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The Most Absurd Lines From Esquire U.K.’s Last Ditch Attempt to Salvage Heston Blumenthal’s Reputation

The “far quenelle,” the shape of water, and more stunning quotes

The World’s 50 Best Restaurants Award Ceremony Photo by Sam Tabone/WireImage

Remember when Esquire did a flame-fuelled profile of Argentine chef Francis Mallmann and asked whether the steak-grilling, womanising private island dweller was — beat — “THE MOST INTERESTING CHEF IN THE WORLD?”

That noble line continues in Esquire U.K. with a luxurious, impressionistic, very long profile of molecular gastronomy pioneer Heston Blumenthal, most recently famous for expressing retrograde views on women in kitchens and having his name on the door of a Melbourne restaurant that underpaid staff while making it very, very clear that he does not own that restaurant.

Here now, the best quotes and moments from that profile:

This divider: 1. LUNCH, BACKWARDS

This indicator of what kind of regular he is: “Heston Blumenthal had just started on his negroni, and sparked up a Marlboro, when a waiter approached and wondered if the famous chef would prefer to eat his lunch in reverse, as he had done once before at this restaurant: begin with petits fours, then pudding, followed by cheese, then main courses, starters, finally amuse bouche. The wine would go backwards, too: dessert, red, white.”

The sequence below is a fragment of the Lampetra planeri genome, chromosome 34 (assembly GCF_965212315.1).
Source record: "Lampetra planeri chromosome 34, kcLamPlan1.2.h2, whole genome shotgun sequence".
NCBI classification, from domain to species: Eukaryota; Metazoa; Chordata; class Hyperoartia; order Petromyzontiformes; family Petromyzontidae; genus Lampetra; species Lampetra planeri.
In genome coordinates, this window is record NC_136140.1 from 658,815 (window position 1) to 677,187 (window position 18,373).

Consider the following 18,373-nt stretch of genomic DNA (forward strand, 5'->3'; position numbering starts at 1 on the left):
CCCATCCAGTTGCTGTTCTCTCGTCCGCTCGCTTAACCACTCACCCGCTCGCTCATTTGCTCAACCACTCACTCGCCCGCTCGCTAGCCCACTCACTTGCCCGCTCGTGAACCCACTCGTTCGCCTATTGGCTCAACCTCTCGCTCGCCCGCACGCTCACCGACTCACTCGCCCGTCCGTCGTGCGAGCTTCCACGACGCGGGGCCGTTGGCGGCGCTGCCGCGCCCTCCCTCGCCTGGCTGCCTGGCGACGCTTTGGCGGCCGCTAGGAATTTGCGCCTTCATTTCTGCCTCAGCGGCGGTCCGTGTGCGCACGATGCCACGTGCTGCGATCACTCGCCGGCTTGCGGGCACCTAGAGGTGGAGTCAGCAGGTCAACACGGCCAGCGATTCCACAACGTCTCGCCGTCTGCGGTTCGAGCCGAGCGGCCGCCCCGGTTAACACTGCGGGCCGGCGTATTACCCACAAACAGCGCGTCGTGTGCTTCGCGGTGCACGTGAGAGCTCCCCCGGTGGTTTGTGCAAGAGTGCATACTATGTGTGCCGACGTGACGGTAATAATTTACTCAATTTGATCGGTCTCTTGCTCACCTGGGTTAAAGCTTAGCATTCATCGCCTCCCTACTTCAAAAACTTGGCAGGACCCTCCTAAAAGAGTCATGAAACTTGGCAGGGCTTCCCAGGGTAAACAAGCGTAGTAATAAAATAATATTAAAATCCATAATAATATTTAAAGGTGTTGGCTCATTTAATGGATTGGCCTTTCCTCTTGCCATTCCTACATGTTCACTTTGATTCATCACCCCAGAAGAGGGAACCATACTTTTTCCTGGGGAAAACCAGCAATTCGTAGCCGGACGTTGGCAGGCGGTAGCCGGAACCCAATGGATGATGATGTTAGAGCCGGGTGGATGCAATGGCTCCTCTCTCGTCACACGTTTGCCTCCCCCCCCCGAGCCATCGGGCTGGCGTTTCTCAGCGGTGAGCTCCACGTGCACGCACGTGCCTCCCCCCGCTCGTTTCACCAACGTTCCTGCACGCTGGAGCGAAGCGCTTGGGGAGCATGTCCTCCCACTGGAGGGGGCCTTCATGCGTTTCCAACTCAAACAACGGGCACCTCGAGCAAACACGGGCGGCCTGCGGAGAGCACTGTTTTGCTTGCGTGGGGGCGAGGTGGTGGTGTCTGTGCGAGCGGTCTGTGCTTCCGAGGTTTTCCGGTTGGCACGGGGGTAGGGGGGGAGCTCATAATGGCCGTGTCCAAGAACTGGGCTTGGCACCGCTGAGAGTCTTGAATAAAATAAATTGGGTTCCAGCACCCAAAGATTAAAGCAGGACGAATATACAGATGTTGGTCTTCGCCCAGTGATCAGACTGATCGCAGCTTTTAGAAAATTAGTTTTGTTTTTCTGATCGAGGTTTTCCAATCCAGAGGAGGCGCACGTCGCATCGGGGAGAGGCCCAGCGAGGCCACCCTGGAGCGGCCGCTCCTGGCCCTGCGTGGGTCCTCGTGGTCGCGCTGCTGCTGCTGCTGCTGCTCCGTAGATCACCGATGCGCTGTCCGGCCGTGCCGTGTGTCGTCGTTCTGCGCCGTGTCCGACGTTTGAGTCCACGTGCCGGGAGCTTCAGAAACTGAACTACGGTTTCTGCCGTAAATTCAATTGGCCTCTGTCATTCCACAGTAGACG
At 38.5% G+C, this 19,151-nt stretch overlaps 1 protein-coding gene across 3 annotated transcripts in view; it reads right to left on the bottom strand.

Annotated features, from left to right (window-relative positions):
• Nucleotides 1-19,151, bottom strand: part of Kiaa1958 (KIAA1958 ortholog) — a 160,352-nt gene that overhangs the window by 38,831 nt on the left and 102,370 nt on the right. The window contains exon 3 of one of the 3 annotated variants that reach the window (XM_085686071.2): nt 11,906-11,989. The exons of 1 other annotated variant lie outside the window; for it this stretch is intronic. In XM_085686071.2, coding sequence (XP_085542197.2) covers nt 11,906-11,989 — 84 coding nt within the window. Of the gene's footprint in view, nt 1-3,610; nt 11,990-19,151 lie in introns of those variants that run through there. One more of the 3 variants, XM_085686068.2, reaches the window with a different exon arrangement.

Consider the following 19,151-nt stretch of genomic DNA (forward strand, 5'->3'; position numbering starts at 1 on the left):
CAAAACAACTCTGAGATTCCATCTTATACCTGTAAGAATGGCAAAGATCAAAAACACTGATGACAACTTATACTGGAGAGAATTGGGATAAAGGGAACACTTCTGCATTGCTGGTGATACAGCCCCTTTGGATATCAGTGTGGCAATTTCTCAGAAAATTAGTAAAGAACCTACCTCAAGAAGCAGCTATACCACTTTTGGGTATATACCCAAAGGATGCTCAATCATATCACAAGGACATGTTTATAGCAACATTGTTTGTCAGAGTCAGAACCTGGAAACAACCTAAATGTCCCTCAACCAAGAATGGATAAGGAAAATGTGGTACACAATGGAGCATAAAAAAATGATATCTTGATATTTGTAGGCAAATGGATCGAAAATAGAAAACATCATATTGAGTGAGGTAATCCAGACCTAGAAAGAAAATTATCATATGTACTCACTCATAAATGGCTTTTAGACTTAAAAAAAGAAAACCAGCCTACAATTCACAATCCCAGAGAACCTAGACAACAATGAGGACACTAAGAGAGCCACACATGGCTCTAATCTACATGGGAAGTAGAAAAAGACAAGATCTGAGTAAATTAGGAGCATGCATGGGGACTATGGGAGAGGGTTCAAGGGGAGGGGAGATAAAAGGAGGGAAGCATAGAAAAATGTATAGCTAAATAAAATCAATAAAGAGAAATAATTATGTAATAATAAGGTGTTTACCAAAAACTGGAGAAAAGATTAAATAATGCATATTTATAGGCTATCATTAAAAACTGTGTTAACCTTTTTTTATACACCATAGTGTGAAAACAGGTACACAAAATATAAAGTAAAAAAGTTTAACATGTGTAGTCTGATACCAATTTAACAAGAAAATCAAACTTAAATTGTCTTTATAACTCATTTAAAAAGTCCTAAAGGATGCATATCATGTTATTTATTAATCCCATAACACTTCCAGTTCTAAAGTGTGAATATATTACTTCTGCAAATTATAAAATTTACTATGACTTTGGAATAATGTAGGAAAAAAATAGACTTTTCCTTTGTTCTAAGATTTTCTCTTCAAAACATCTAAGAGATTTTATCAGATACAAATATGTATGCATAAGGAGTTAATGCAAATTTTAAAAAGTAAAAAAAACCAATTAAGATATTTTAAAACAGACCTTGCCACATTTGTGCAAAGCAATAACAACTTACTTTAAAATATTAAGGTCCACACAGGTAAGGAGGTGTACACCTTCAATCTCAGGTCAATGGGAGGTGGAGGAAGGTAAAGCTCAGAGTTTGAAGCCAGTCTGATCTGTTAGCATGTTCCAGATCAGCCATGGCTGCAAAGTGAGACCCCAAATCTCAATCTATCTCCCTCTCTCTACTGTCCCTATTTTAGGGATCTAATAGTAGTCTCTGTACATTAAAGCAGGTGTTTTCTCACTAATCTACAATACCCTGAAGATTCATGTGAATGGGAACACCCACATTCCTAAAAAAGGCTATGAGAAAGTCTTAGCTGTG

This ... Picture: “Blumenthal is a solid man of 53, burly, well fed, with a shaved head and spectacles in the shape of raised eyebrows — he has perhaps 60 pairs, made to his specifications by the London optician Tom Davies — giving him an appearance of impatient inquisitiveness. Blumenthal favours Nike trainers, jeans, and V-neck T-shirts, often with his own coat of arms printed on the chest, an assemblage of symbols that took him seven years to design and is, he told me, unexpectedly, his proudest achievement. It includes his motto: “Question everything.”

This reflection on the notion of eating lunch backwards: “The notion had a whimsical, topsy-turvy, Lewis Carroll eccentricity to it, which is very Heston Blumenthal.”

This reflection on the notion of eating lunch backwards: “Also, it offered a chance to experiment on the taste buds, to surprise them into action, offer them something unexpected, and confounding, and fun, all of which is quintessentially Blumenthalian.”

This concession: “He is, if not mad, then certainly eccentric.”

This tongue-twisting truism: “You will struggle to find a profile of him that does not describe him as the Willy Wonka of the food world, as if Willy Wonka were not already the Willy Wonka of the food world.”

This reading of the meaning of the phrase, “make a fuss”: “The backwards lunch, then: could the kitchen do it at short notice, Blumenthal wanted to know? We didn’t want to make a fuss.”

Blumenthal, on anatomy: “We eat with our eyes and we eat with our noses and we eat with our hands and we eat with our emotions.”